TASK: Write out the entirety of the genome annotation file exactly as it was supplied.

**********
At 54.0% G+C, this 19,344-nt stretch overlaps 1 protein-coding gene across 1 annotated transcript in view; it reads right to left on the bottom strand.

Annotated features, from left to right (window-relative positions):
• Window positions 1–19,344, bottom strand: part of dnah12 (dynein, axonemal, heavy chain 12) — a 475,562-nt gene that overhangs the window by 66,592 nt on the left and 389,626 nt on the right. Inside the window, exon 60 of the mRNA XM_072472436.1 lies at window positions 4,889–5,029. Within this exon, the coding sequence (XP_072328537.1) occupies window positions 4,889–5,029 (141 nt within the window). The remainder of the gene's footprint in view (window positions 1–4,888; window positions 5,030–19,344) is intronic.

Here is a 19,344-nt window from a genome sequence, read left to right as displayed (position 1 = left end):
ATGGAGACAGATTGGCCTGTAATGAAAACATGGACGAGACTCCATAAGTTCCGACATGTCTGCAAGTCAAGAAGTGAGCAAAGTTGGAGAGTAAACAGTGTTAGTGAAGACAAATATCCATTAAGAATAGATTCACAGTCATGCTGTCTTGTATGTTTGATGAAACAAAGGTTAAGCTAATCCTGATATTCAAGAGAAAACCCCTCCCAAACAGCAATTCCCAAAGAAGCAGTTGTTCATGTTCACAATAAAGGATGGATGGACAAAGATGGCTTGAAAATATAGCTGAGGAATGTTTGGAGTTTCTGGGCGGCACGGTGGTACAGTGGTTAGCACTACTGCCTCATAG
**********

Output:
At 54.0% G+C, this 19,344-nt stretch overlaps 1 protein-coding gene across 1 annotated transcript in view; it reads right to left on the bottom strand.

Annotated features, from left to right (window-relative positions):
• Window positions 1–19,344, bottom strand: part of dnah12 (dynein, axonemal, heavy chain 12) — a 475,562-nt gene that overhangs the window by 66,592 nt on the left and 389,626 nt on the right. Inside the window, exon 60 of the mRNA XM_072472436.1 lies at window positions 4,889–5,029. Within this exon, the coding sequence (XP_072328537.1) occupies window positions 4,889–5,029 (141 nt within the window). The remainder of the gene's footprint in view (window positions 1–4,888; window positions 5,030–19,344) is intronic.

Here is a 19,344-nt window from a genome sequence, read left to right as displayed (position 1 = left end):
ATGGAGACAGATTGGCCTGTAATGAAAACATGGACGAGACTCCATAAGTTCCGACATGTCTGCAAGTCAAGAAGTGAGCAAAGTTGGAGAGTAAACAGTGTTAGTGAAGACAAATATCCATTAAGAATAGATTCACAGTCATGCTGTCTTGTATGTTTGATGAAACAAAGGTTAAGCTAATCCTGATATTCAAGAGAAAACCCCTCCCAAACAGCAATTCCCAAAGAAGCAGTTGTTCATGTTCACAATAAAGGATGGATGGACAAAGATGGCTTGAAAATATAGCTGAGGAATGTTTGGAGTTTCTGGGCGGCACGGTGGTACAGTGGTTAGCACTACTGCCTCATAG